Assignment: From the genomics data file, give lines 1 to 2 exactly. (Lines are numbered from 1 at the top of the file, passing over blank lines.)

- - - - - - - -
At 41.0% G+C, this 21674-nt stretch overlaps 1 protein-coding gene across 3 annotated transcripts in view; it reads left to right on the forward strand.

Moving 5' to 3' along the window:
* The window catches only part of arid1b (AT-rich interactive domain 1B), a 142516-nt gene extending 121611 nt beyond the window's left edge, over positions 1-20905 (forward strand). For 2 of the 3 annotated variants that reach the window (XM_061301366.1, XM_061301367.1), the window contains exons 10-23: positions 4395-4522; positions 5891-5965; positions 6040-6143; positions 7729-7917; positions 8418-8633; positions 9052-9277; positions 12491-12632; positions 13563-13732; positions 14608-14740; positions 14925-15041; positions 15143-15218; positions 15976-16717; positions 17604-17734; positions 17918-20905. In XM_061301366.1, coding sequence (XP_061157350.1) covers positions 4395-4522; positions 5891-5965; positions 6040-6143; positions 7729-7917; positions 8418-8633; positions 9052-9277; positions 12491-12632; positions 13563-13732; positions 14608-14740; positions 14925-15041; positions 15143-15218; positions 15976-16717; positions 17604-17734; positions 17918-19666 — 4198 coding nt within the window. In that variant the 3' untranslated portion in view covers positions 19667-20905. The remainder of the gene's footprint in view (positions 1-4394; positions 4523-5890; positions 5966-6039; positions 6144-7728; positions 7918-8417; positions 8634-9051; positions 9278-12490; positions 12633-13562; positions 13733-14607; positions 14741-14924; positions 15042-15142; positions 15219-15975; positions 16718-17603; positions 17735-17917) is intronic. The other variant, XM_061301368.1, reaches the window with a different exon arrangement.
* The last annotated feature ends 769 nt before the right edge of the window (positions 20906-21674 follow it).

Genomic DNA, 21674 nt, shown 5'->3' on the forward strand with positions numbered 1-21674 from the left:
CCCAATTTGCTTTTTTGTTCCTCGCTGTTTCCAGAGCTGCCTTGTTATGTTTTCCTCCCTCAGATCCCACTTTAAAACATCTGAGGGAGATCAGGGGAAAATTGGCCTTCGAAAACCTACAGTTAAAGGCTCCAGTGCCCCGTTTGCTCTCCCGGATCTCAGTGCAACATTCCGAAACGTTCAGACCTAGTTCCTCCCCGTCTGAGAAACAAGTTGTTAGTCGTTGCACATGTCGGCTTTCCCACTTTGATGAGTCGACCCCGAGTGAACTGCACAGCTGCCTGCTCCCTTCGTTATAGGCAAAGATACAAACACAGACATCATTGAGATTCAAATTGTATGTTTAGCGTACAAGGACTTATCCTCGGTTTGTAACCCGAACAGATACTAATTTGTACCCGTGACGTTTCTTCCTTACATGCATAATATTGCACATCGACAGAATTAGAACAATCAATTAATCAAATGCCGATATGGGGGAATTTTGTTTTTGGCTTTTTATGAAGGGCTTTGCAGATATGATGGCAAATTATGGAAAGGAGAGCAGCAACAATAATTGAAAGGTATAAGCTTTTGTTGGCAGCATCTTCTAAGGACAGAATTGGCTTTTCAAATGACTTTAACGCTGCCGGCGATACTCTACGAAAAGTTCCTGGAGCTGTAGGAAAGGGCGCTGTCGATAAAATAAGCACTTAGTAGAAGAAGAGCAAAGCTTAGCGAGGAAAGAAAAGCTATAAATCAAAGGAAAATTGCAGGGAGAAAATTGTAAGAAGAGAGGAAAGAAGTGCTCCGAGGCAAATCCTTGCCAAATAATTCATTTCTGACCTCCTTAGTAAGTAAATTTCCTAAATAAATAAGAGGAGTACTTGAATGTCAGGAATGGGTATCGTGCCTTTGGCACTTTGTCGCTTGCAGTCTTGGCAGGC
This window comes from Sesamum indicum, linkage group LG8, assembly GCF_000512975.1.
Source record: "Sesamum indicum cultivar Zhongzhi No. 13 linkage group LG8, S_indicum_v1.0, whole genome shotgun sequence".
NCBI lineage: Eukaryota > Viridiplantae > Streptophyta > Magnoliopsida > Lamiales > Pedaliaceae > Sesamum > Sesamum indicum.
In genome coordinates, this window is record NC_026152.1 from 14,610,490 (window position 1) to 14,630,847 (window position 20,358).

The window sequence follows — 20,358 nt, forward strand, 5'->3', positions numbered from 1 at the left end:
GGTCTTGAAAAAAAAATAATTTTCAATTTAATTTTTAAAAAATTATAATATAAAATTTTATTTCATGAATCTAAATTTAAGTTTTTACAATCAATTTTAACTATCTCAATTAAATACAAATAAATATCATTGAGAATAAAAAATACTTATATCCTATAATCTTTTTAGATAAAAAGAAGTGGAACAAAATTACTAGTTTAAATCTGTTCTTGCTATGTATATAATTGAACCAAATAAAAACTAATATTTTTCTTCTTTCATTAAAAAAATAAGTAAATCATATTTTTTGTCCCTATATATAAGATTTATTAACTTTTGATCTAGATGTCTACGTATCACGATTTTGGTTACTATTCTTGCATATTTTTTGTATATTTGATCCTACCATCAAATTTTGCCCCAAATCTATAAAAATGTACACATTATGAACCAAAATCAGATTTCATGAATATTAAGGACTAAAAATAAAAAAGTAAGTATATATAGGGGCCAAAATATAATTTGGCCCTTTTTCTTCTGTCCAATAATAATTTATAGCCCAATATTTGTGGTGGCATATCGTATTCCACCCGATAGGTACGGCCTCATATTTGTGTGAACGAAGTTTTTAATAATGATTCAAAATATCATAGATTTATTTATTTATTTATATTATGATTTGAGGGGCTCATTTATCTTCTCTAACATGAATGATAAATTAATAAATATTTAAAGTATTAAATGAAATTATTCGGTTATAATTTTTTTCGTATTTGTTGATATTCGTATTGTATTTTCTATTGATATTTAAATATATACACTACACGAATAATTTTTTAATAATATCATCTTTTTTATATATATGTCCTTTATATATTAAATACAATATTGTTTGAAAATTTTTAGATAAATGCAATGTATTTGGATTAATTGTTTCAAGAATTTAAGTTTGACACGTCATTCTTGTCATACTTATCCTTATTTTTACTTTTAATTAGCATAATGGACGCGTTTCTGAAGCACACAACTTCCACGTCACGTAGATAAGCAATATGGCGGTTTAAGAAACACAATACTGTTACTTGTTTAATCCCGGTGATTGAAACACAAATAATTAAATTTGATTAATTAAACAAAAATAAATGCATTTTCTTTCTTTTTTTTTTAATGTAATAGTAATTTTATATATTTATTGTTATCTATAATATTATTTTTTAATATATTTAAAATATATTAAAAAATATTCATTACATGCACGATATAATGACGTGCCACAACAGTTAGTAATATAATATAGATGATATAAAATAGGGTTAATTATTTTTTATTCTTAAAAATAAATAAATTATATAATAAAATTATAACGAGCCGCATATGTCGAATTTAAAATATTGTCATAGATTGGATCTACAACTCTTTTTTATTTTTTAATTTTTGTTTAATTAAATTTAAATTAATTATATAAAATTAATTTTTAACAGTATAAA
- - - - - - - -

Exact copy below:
At 41.0% G+C, this 21674-nt stretch overlaps 1 protein-coding gene across 3 annotated transcripts in view; it reads left to right on the forward strand.

Moving 5' to 3' along the window: